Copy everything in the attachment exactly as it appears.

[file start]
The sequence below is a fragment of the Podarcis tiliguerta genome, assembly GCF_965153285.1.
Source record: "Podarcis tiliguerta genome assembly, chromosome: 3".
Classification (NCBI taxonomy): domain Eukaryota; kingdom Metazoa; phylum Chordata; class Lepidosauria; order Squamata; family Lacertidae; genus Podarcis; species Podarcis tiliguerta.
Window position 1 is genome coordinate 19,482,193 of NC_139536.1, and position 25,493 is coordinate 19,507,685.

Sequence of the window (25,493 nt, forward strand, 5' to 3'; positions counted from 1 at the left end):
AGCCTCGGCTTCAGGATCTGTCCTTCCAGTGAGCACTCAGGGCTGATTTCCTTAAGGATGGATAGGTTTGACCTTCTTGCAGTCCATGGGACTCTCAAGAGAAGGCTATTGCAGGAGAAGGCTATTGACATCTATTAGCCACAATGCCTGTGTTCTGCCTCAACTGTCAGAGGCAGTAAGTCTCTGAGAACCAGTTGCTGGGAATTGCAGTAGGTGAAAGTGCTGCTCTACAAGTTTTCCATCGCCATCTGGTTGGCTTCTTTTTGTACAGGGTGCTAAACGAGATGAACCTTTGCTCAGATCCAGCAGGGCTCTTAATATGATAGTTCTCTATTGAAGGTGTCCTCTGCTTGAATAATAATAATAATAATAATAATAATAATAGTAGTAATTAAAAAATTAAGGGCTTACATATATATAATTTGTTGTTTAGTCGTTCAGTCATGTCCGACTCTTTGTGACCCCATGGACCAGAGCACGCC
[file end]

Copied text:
The sequence below is a fragment of the Podarcis tiliguerta genome, assembly GCF_965153285.1.
Source record: "Podarcis tiliguerta genome assembly, chromosome: 3".
Classification (NCBI taxonomy): domain Eukaryota; kingdom Metazoa; phylum Chordata; class Lepidosauria; order Squamata; family Lacertidae; genus Podarcis; species Podarcis tiliguerta.
Window position 1 is genome coordinate 19,482,193 of NC_139536.1, and position 25,493 is coordinate 19,507,685.

Sequence of the window (25,493 nt, forward strand, 5' to 3'; positions counted from 1 at the left end):
AGCCTCGGCTTCAGGATCTGTCCTTCCAGTGAGCACTCAGGGCTGATTTCCTTAAGGATGGATAGGTTTGACCTTCTTGCAGTCCATGGGACTCTCAAGAGAAGGCTATTGCAGGAGAAGGCTATTGACATCTATTAGCCACAATGCCTGTGTTCTGCCTCAACTGTCAGAGGCAGTAAGTCTCTGAGAACCAGTTGCTGGGAATTGCAGTAGGTGAAAGTGCTGCTCTACAAGTTTTCCATCGCCATCTGGTTGGCTTCTTTTTGTACAGGGTGCTAAACGAGATGAACCTTTGCTCAGATCCAGCAGGGCTCTTAATATGATAGTTCTCTATTGAAGGTGTCCTCTGCTTGAATAATAATAATAATAATAATAATAATAATAGTAGTAATTAAAAAATTAAGGGCTTACATATATATAATTTGTTGTTTAGTCGTTCAGTCATGTCCGACTCTTTGTGACCCCATGGACCAGAGCACGCC